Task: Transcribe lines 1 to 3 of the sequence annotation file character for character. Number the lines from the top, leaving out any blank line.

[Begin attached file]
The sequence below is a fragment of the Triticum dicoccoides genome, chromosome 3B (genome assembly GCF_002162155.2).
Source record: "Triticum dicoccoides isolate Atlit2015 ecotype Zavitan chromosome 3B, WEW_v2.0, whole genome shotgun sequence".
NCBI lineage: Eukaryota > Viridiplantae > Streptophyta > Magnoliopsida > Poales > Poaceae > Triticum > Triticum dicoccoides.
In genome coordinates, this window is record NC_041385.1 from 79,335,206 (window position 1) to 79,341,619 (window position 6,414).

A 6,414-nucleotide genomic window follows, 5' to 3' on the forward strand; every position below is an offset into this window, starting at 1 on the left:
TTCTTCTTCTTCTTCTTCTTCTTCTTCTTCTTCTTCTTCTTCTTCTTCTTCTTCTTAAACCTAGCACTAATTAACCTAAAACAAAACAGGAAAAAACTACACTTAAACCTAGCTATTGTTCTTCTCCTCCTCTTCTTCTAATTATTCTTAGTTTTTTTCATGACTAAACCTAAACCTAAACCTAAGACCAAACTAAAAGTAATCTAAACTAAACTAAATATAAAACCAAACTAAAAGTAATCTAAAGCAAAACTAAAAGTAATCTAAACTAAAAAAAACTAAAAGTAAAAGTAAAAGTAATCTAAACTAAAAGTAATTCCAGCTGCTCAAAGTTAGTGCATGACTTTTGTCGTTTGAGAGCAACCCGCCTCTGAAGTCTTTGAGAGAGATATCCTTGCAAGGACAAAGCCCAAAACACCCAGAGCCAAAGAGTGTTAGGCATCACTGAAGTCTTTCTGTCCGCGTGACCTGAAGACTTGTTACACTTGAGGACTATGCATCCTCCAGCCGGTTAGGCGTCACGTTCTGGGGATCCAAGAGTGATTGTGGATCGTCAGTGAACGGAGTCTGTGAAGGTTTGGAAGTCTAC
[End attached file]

The sequence below is a fragment of the Triticum dicoccoides genome, chromosome 3B (genome assembly GCF_002162155.2).
Source record: "Triticum dicoccoides isolate Atlit2015 ecotype Zavitan chromosome 3B, WEW_v2.0, whole genome shotgun sequence".
NCBI lineage: Eukaryota > Viridiplantae > Streptophyta > Magnoliopsida > Poales > Poaceae > Triticum > Triticum dicoccoides.